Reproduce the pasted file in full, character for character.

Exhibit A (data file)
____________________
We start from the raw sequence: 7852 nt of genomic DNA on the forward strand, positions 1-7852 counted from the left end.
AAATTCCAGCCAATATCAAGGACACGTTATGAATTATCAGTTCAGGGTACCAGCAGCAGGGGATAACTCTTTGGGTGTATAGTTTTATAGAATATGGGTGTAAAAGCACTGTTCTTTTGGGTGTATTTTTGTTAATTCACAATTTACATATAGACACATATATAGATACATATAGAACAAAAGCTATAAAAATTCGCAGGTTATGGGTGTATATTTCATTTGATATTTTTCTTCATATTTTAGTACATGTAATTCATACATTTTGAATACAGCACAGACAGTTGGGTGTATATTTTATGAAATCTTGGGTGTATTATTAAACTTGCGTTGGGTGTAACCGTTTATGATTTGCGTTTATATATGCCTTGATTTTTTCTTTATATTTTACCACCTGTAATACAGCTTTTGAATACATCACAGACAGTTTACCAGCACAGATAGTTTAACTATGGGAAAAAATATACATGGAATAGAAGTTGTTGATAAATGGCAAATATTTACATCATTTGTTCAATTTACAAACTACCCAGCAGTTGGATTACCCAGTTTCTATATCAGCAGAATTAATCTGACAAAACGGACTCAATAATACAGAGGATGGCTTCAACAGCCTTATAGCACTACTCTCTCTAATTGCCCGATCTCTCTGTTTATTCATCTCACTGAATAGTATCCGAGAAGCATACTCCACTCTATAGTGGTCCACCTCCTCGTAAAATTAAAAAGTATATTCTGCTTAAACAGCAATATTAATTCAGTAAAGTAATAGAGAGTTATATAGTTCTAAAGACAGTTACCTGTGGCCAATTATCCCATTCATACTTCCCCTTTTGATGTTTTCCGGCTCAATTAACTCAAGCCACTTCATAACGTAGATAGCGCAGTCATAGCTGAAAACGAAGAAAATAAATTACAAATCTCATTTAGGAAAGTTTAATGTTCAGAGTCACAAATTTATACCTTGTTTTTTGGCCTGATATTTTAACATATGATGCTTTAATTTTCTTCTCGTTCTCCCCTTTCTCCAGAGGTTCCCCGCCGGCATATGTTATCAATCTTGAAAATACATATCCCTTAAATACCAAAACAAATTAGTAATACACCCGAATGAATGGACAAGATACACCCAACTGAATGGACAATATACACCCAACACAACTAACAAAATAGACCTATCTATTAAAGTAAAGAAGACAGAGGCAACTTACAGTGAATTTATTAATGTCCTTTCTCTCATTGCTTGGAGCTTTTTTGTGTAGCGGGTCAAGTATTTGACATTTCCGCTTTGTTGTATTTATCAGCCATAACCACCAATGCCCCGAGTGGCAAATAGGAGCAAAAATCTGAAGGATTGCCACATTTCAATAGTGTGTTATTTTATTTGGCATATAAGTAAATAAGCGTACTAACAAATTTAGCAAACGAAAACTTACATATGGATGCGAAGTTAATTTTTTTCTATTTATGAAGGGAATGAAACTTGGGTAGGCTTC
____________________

We start from the raw sequence: 7852 nt of genomic DNA on the forward strand, positions 1-7852 counted from the left end.
AAATTCCAGCCAATATCAAGGACACGTTATGAATTATCAGTTCAGGGTACCAGCAGCAGGGGATAACTCTTTGGGTGTATAGTTTTATAGAATATGGGTGTAAAAGCACTGTTCTTTTGGGTGTATTTTTGTTAATTCACAATTTACATATAGACACATATATAGATACATATAGAACAAAAGCTATAAAAATTCGCAGGTTATGGGTGTATATTTCATTTGATATTTTTCTTCATATTTTAGTACATGTAATTCATACATTTTGAATACAGCACAGACAGTTGGGTGTATATTTTATGAAATCTTGGGTGTATTATTAAACTTGCGTTGGGTGTAACCGTTTATGATTTGCGTTTATATATGCCTTGATTTTTTCTTTATATTTTACCACCTGTAATACAGCTTTTGAATACATCACAGACAGTTTACCAGCACAGATAGTTTAACTATGGGAAAAAATATACATGGAATAGAAGTTGTTGATAAATGGCAAATATTTACATCATTTGTTCAATTTACAAACTACCCAGCAGTTGGATTACCCAGTTTCTATATCAGCAGAATTAATCTGACAAAACGGACTCAATAATACAGAGGATGGCTTCAACAGCCTTATAGCACTACTCTCTCTAATTGCCCGATCTCTCTGTTTATTCATCTCACTGAATAGTATCCGAGAAGCATACTCCACTCTATAGTGGTCCACCTCCTCGTAAAATTAAAAAGTATATTCTGCTTAAACAGCAATATTAATTCAGTAAAGTAATAGAGAGTTATATAGTTCTAAAGACAGTTACCTGTGGCCAATTATCCCATTCATACTTCCCCTTTTGATGTTTTCCGGCTCAATTAACTCAAGCCACTTCATAACGTAGATAGCGCAGTCATAGCTGAAAACGAAGAAAATAAATTACAAATCTCATTTAGGAAAGTTTAATGTTCAGAGTCACAAATTTATACCTTGTTTTTTGGCCTGATATTTTAACATATGATGCTTTAATTTTCTTCTCGTTCTCCCCTTTCTCCAGAGGTTCCCCGCCGGCATATGTTATCAATCTTGAAAATACATATCCCTTAAATACCAAAACAAATTAGTAATACACCCGAATGAATGGACAAGATACACCCAACTGAATGGACAATATACACCCAACACAACTAACAAAATAGACCTATCTATTAAAGTAAAGAAGACAGAGGCAACTTACAGTGAATTTATTAATGTCCTTTCTCTCATTGCTTGGAGCTTTTTTGTGTAGCGGGTCAAGTATTTGACATTTCCGCTTTGTTGTATTTATCAGCCATAACCACCAATGCCCCGAGTGGCAAATAGGAGCAAAAATCTGAAGGATTGCCACATTTCAATAGTGTGTTATTTTATTTGGCATATAAGTAAATAAGCGTACTAACAAATTTAGCAAACGAAAACTTACATATGGATGCGAAGTTAATTTTTTTCTATTTATGAAGGGAATGAAACTTGGGTAGGCTTC